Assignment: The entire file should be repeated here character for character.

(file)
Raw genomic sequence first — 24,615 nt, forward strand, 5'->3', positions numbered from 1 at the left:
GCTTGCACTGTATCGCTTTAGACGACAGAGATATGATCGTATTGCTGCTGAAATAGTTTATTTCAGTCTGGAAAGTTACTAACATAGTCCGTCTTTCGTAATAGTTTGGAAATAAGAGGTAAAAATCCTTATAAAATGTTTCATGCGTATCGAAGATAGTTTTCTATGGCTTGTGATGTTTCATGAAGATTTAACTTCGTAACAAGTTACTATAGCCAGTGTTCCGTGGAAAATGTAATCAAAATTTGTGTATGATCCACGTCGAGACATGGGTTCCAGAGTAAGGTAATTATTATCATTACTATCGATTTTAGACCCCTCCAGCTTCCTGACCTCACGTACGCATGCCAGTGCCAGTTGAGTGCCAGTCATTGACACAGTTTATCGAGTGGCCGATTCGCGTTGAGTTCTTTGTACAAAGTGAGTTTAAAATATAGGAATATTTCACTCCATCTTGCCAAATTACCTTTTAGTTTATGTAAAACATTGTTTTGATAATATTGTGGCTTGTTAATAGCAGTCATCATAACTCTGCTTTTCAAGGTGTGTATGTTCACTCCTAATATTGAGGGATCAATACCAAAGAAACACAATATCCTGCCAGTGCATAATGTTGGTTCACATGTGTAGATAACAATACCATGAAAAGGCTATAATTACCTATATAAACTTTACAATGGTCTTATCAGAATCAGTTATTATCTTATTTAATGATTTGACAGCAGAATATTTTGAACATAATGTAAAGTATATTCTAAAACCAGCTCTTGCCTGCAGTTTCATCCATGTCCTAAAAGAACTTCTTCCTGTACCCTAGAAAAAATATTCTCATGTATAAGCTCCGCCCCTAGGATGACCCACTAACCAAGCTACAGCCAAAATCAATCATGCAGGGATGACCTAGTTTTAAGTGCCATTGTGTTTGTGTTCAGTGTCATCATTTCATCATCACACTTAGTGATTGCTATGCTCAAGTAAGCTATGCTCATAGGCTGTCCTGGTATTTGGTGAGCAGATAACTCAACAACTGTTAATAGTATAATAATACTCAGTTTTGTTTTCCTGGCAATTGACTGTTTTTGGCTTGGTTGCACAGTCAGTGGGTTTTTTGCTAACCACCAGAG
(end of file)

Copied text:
Raw genomic sequence first — 24,615 nt, forward strand, 5'->3', positions numbered from 1 at the left:
GCTTGCACTGTATCGCTTTAGACGACAGAGATATGATCGTATTGCTGCTGAAATAGTTTATTTCAGTCTGGAAAGTTACTAACATAGTCCGTCTTTCGTAATAGTTTGGAAATAAGAGGTAAAAATCCTTATAAAATGTTTCATGCGTATCGAAGATAGTTTTCTATGGCTTGTGATGTTTCATGAAGATTTAACTTCGTAACAAGTTACTATAGCCAGTGTTCCGTGGAAAATGTAATCAAAATTTGTGTATGATCCACGTCGAGACATGGGTTCCAGAGTAAGGTAATTATTATCATTACTATCGATTTTAGACCCCTCCAGCTTCCTGACCTCACGTACGCATGCCAGTGCCAGTTGAGTGCCAGTCATTGACACAGTTTATCGAGTGGCCGATTCGCGTTGAGTTCTTTGTACAAAGTGAGTTTAAAATATAGGAATATTTCACTCCATCTTGCCAAATTACCTTTTAGTTTATGTAAAACATTGTTTTGATAATATTGTGGCTTGTTAATAGCAGTCATCATAACTCTGCTTTTCAAGGTGTGTATGTTCACTCCTAATATTGAGGGATCAATACCAAAGAAACACAATATCCTGCCAGTGCATAATGTTGGTTCACATGTGTAGATAACAATACCATGAAAAGGCTATAATTACCTATATAAACTTTACAATGGTCTTATCAGAATCAGTTATTATCTTATTTAATGATTTGACAGCAGAATATTTTGAACATAATGTAAAGTATATTCTAAAACCAGCTCTTGCCTGCAGTTTCATCCATGTCCTAAAAGAACTTCTTCCTGTACCCTAGAAAAAATATTCTCATGTATAAGCTCCGCCCCTAGGATGACCCACTAACCAAGCTACAGCCAAAATCAATCATGCAGGGATGACCTAGTTTTAAGTGCCATTGTGTTTGTGTTCAGTGTCATCATTTCATCATCACACTTAGTGATTGCTATGCTCAAGTAAGCTATGCTCATAGGCTGTCCTGGTATTTGGTGAGCAGATAACTCAACAACTGTTAATAGTATAATAATACTCAGTTTTGTTTTCCTGGCAATTGACTGTTTTTGGCTTGGTTGCACAGTCAGTGGGTTTTTTGCTAACCACCAGAG